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The present-day version of homeschooling, a choice by parents to educate their children at home rather than sending them to public or private schools, began as a grassroots social movement in the 1960s. The movement increased in popularity and acceptance in the United States during the latter half of the twentieth century—particularly during the last two decades.
In 1985 Patricia Lines, then a researcher with the U.S. Department of Education, estimated that 50,000 children in the United States were being taught at home. In 1990, Lines revised her estimate of the number of homeschoolers to be between 250,000 and 355,000. In a later report, she indicated that the number of homeschoolers increased to about 700,000 in the five-year period between 1990 and 1995 (Lines, 2000). While the specific figures remain speculative, current estimates place the number of children being taught at home in the United States at over one million (Rauchut and Patton, 2002).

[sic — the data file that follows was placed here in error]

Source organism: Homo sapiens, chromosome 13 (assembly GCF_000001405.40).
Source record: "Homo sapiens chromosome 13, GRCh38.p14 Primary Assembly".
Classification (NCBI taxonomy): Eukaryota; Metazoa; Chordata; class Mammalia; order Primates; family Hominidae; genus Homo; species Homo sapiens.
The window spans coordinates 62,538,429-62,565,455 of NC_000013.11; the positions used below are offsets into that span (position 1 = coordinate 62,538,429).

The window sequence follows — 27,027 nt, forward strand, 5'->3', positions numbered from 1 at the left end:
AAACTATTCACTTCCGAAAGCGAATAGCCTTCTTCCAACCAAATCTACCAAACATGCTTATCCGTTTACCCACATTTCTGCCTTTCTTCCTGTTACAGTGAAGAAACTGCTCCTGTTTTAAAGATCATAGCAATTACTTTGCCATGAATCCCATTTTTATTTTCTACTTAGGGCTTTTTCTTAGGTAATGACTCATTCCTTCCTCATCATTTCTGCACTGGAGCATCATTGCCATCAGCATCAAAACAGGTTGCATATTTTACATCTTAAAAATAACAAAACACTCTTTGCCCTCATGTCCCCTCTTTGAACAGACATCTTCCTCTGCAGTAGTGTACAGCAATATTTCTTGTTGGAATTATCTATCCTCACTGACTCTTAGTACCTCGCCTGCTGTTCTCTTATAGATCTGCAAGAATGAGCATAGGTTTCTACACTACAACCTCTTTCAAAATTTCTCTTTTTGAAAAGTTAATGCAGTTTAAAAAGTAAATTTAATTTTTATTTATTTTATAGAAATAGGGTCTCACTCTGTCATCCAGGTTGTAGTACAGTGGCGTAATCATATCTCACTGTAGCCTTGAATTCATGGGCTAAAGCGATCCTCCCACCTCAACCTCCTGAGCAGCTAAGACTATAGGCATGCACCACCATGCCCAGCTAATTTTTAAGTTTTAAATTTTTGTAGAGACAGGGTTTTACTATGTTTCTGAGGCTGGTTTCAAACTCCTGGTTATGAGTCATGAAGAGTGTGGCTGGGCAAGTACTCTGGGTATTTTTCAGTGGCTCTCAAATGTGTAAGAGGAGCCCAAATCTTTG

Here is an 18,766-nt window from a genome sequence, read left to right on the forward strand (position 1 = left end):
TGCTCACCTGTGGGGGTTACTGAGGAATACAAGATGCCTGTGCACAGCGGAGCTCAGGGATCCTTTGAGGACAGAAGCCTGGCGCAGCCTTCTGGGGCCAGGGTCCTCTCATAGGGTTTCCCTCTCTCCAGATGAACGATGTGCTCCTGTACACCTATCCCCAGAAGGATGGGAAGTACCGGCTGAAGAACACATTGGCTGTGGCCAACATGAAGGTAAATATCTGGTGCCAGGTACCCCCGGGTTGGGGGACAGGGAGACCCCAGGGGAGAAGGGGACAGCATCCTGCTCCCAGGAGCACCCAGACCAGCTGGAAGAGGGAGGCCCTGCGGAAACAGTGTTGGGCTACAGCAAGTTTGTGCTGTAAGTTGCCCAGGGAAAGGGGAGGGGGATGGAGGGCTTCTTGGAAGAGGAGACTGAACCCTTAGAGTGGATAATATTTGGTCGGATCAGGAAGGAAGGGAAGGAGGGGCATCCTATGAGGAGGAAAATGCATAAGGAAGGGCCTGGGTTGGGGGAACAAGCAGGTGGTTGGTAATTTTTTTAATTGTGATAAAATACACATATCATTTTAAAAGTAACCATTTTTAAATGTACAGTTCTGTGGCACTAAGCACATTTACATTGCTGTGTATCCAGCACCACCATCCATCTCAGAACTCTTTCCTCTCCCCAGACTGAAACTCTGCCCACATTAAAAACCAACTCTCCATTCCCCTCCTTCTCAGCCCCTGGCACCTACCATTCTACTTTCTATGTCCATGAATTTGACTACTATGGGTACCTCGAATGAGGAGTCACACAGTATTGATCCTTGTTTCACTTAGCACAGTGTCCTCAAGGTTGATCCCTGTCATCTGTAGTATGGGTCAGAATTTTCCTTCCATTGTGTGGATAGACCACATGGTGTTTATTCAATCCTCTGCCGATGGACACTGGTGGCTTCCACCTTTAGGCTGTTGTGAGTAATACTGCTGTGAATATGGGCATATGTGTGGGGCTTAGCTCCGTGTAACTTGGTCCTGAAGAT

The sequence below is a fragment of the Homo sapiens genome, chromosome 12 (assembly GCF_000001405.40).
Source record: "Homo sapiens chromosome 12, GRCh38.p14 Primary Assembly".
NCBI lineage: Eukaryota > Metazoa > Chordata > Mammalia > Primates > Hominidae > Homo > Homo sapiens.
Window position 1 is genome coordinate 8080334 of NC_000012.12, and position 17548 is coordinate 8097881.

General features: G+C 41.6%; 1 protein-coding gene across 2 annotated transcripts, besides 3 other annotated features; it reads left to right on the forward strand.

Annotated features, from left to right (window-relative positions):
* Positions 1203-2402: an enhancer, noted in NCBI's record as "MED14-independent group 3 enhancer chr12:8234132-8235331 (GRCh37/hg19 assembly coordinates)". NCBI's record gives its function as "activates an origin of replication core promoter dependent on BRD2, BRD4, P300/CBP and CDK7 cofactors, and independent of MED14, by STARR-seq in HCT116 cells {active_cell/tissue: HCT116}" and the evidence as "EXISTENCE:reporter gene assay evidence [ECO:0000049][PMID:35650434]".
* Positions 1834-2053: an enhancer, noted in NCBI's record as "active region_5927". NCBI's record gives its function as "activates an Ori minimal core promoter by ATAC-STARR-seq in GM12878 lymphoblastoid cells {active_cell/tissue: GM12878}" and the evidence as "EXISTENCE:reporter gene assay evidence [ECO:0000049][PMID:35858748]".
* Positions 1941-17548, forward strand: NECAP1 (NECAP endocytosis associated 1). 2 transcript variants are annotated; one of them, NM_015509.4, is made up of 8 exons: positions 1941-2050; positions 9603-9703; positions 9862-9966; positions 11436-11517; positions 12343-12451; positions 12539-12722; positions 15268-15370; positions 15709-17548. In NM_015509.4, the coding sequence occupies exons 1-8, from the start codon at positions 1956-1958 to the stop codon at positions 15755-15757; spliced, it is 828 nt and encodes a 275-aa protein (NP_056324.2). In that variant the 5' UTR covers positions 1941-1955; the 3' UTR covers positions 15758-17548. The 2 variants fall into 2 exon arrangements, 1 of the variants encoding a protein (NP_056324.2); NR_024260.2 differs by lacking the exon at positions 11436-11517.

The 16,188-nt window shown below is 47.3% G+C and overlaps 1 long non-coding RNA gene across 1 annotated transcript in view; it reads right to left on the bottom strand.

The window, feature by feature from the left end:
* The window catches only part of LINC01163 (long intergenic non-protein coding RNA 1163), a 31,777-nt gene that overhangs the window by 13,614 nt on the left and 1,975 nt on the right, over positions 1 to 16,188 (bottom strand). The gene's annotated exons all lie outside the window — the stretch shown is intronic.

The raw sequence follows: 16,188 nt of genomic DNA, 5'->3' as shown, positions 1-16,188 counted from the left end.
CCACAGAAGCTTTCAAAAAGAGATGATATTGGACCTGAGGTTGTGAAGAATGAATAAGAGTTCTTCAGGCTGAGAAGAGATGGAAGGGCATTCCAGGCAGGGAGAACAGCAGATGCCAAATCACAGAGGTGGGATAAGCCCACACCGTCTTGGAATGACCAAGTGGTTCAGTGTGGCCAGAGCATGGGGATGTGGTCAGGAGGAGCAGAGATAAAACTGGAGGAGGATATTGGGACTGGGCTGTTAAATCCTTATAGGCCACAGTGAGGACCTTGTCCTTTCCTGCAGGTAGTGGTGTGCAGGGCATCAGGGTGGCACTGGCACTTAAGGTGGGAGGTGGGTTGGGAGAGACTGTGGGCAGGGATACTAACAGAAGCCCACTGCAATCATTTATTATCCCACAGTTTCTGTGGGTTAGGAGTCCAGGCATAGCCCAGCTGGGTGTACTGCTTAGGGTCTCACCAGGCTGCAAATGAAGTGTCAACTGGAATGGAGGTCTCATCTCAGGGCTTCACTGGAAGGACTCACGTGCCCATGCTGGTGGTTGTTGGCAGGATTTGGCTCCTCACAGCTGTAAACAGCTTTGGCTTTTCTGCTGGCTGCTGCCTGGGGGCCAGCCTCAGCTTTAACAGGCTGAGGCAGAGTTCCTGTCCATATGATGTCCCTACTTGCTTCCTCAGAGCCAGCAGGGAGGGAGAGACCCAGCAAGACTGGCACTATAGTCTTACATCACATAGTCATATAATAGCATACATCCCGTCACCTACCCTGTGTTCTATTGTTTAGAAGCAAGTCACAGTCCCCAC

Although children being taught at home are still in the minority compared to their public or private school counterparts, their numbers continue to grow each year. In 2000, lines estimated the number of homeschoolers to be between 3-4% of school-age children nationwide. . . .
The popularity of homeschooling continues to grow not only in sheer numbers, but in diversity as well. Although the majority of homeschoolers are white, two-parent, single-income families with three or more children (Omaha World Herald, 2003), the cultural make-up of homeschoolers is changing. African-American families are five times more likely to be home schooled than just five years ago (FOX News, 2003). The U.S. Department of Education indicates that minority children who are home schooled are scoring better in reading and math than minority children in public schools (Masland and Ross, 2003).